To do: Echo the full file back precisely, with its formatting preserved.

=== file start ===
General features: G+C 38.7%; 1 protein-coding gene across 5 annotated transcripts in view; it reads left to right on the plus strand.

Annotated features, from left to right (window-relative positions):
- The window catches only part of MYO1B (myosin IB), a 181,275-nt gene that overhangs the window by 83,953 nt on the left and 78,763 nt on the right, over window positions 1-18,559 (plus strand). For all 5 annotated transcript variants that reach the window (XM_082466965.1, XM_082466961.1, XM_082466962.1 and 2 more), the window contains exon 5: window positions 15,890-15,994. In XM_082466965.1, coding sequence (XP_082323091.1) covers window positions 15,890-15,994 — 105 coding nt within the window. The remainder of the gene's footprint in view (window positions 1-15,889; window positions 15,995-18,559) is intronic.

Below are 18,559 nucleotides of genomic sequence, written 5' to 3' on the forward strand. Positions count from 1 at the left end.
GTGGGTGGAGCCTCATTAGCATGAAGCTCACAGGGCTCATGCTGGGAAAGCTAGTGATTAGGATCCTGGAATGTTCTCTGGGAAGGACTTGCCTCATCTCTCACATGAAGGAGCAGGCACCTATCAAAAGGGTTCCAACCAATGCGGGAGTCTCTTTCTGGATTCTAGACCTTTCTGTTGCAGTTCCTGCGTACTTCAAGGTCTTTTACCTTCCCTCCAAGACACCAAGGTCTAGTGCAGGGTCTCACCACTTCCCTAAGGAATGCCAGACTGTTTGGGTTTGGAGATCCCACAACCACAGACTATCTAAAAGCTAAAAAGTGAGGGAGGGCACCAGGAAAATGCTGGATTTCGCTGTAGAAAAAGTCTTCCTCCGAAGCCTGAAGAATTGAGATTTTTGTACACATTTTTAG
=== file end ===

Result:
General features: G+C 38.7%; 1 protein-coding gene across 5 annotated transcripts in view; it reads left to right on the plus strand.

Annotated features, from left to right (window-relative positions):
- The window catches only part of MYO1B (myosin IB), a 181,275-nt gene that overhangs the window by 83,953 nt on the left and 78,763 nt on the right, over window positions 1-18,559 (plus strand). For all 5 annotated transcript variants that reach the window (XM_082466965.1, XM_082466961.1, XM_082466962.1 and 2 more), the window contains exon 5: window positions 15,890-15,994. In XM_082466965.1, coding sequence (XP_082323091.1) covers window positions 15,890-15,994 — 105 coding nt within the window. The remainder of the gene's footprint in view (window positions 1-15,889; window positions 15,995-18,559) is intronic.

Below are 18,559 nucleotides of genomic sequence, written 5' to 3' on the forward strand. Positions count from 1 at the left end.
GTGGGTGGAGCCTCATTAGCATGAAGCTCACAGGGCTCATGCTGGGAAAGCTAGTGATTAGGATCCTGGAATGTTCTCTGGGAAGGACTTGCCTCATCTCTCACATGAAGGAGCAGGCACCTATCAAAAGGGTTCCAACCAATGCGGGAGTCTCTTTCTGGATTCTAGACCTTTCTGTTGCAGTTCCTGCGTACTTCAAGGTCTTTTACCTTCCCTCCAAGACACCAAGGTCTAGTGCAGGGTCTCACCACTTCCCTAAGGAATGCCAGACTGTTTGGGTTTGGAGATCCCACAACCACAGACTATCTAAAAGCTAAAAAGTGAGGGAGGGCACCAGGAAAATGCTGGATTTCGCTGTAGAAAAAGTCTTCCTCCGAAGCCTGAAGAATTGAGATTTTTGTACACATTTTTAG